Sunday 29th June 2014
Miracle of miracles, when I went up to use the facilities, the Marina WiFi was on, which meant a quick update on the weather, before the yomp to get the morning bread. Once again, Muxia was a little sleepy, with a few, men mostly, out walking (marching almost) before the day begun. Over breakfast we poured over the weather and made a plan. We think that the weather will close in tomorrow morning, so whatever we do today will be what we do tomorrow – if we stay in Muxia, it will be for another two days (unless it passes through more quickly) or if we move to Camarinas, it will be for two days. What to do? We decided that we would stay and try and find the path up the mountain.
It was pretty overcast this morning, and very sticky, so I was hoping it would clear and that some ‘air’ would flow around us. The Met Office app for us here said the clouds would break up around 11:00, and it was true to its word. So, we set off in what we’d term a lovely summer’s day at home. White fluffy clouds and plenty of sunshine in between.
Our walk in total we reckoned to be about 12km (we were following distance markers for most of it, so it’s a pretty solid estimate, not a fishing story one!), and we climbed 312m, or 1,000ft – since we started at sea-level, that’s also a statement of accuracy! We followed the route out that we’d gone so far along yesterday, following the coast road out of Muxia. At Praia Lourida we took a track, which took us across the back of the sand dunes at the back of the beach. It is a STUNNING beach, with no one on it. An arc of perfect white sandy beach, rocks around it and sea that coloured from turquiose through to sparkles of sapphire. If only it weren’t so cold! I think on the way down I could have happily gone for a soak, as we were pretty hot after the climb.
The track behind the beach climbed steadily, as we picked our way up as far as a road. Which way to go? There were no signs, so we decided to keep going up, so turned right. This brought us into the hamlet of Lourida. My word! It was like stepping through a window in time – a wormhole, perhaps?! – and we had the distinct impression that nothing much had changed in tens of years. The first person we saw was a young girl, early teens, sitting on the side of the road, with a sheep on a lead. Was it a pet? A couple were near her, ruddy complexions from hours out in the sun, talking. We mumbled a ‘hola’ at them, which they responded to. There were several ‘horreos’ in the village, the tomb-like storage facilities on stilts, and it was very much a farming community. As we passed the half dozen buildings around the bend of the road, a cacophony of barking sounded, as the village dogs chimed with each other, some leaping towards us as we passed. That made me jump, and reach (bravely) for Pete. “They’re on chains, love,” he soothed (as visions of Malta flashed through my mind, a long story, a long walk involving being pursued by a pack of angry dogs, and Pete with a rock in his hand.), as we walked by. Just outside the village was a sign for “Mirador de Monte Facho” – so that was our route. Up, and up, and up! The breeze that we’d had as we walked along the coast disappeared, and the humid air seemed to hang heavy amongst the trees, and the road baking in the noon sun. It made for an ascent that felt very hard work, and we went through at least three ‘nearlies’ before reaching the summit…. One ‘nearly’ was Pete humouring me, and the other two were when we thought we were ‘nearly there’, but the road cruelly bent round and asked another steep section of us. I said that we would surely see America from the top, out west, and Pete said we would probably see the curvature of the earth….. Well, perhaps not.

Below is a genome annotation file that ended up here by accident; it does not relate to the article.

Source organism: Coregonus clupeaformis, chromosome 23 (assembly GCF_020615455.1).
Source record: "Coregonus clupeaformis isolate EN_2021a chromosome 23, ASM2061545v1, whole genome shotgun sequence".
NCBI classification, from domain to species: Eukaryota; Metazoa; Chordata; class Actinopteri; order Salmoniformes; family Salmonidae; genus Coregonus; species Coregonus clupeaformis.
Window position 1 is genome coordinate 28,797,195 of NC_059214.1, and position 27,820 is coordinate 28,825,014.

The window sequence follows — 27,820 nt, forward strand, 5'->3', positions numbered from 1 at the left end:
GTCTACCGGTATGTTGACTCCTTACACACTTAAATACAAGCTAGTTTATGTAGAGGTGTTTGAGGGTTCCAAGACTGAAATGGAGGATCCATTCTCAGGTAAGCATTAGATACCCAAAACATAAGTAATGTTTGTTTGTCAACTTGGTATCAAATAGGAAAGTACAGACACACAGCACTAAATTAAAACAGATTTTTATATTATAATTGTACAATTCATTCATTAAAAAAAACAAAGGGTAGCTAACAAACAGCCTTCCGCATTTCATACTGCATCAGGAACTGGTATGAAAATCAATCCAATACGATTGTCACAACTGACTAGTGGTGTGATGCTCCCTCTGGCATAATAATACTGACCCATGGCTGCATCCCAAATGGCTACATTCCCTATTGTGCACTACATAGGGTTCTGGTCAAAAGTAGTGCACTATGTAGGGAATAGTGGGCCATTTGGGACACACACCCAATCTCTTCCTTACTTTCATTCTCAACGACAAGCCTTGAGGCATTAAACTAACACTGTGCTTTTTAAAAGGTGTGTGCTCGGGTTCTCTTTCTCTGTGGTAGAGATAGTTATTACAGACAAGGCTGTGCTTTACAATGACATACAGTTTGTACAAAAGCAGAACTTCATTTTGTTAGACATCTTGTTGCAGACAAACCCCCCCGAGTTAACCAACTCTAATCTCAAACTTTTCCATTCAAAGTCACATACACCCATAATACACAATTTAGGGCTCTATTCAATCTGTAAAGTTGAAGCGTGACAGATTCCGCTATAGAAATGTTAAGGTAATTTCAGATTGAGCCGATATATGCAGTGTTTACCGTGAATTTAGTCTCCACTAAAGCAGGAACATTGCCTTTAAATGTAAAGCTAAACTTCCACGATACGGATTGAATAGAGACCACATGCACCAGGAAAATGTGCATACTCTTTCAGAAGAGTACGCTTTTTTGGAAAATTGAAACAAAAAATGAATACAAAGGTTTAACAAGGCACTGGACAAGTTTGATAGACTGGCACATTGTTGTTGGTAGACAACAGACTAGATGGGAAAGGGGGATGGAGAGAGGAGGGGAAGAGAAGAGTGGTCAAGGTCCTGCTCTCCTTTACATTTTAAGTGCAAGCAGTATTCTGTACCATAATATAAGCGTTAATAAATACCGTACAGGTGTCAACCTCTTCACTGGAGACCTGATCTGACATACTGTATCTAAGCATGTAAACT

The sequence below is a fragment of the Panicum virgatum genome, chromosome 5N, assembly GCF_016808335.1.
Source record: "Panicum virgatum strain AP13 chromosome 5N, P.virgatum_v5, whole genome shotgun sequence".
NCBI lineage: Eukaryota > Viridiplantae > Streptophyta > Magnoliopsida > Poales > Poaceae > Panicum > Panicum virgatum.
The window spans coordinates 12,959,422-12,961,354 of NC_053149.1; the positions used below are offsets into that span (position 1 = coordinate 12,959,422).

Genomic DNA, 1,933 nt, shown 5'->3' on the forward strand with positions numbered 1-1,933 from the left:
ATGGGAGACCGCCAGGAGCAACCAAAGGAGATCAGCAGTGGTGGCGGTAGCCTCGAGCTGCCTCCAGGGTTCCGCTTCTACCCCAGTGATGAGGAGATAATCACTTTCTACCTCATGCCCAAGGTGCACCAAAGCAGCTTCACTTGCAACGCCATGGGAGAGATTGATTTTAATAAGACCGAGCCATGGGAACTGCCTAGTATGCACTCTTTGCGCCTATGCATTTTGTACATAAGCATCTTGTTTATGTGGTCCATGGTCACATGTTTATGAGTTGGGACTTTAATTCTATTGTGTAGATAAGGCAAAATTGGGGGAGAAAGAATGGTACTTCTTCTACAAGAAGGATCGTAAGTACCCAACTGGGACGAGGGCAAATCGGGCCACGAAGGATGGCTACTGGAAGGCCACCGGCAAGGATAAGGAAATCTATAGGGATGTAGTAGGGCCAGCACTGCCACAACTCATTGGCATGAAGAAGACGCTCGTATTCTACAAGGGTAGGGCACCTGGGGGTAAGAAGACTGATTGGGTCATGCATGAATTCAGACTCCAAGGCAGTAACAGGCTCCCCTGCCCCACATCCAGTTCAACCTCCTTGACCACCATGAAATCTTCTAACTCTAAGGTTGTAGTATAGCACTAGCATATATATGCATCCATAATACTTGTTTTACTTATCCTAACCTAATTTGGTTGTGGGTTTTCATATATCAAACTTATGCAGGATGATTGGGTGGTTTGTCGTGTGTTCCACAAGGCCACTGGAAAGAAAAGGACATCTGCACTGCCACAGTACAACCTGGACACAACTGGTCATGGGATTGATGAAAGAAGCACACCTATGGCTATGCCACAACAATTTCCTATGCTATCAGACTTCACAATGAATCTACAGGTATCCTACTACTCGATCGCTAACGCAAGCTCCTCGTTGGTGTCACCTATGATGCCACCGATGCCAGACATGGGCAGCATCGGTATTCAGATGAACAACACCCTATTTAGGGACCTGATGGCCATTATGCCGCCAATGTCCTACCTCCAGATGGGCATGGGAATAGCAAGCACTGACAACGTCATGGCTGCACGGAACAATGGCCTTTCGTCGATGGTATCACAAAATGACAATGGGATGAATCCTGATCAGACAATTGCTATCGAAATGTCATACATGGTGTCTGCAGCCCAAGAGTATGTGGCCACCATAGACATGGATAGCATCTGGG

When we made the summit (marked by aerials) the view was just awesome, with Muxia looking like a model down below. It was well worth the effort, and a real sense of achievement given (1) the climb, and (2) that we had no map! We also knew that the descent would be less taxing (Pete wished for a bike to zoom down on, I didn’t) but a little challenging on the knees. We’d spied what we thought was a road that we might take instead of picking our way around the beach, but this turned out to be a wrong assumption – but it lead us back to the point we’d left the road out of Muxia, in fact, it was the same road (hence the km markers).
Pete bought me a wonderful lunch, taken in the Restaurant O Coral. We have completely ignored the guide book, and had walked past this place a few times – always busy, and looked interesting. There were no tables outside, so we rather chilled in the air conditioning (we were the only tourists inside, the rest were locals, dressed for a Sunday lunch out, us in shorts… Hmmm…). We shared a salad and our favourite octopus, and then Pete had a steak (perfectly cooked, with chips, the first in ages) and I went for monkfish, grilled, with an unmanageable pile of boiled potatoes. A couple of glasses of vino, and a coffee….. Just delightful.
From there we wandered back to Whinchat, I for one was weary (awake reading in the small hours for some reason), and had to have a snooze. Pete spent a long time trying to download the paper (Marina WiFi is very, very slow), and so the afternoon has ebbed and flowed. Supper was modest, given the scale of lunch, a Julia-omlette. The front is piling in, as evidenced by the cirrus giving way to altocumulus, and the pressure no doubt will begin to tumble (1030mb currently). Another conference tomorrow morning as we decide what to do – there’s a lovely looking anchorage in the Ria that I’d really like to go to, but that doesn’t need a south-westerly pounding in.
Nestled on the slopes,
Lourida stares, unblinking.
Tears holes right through us.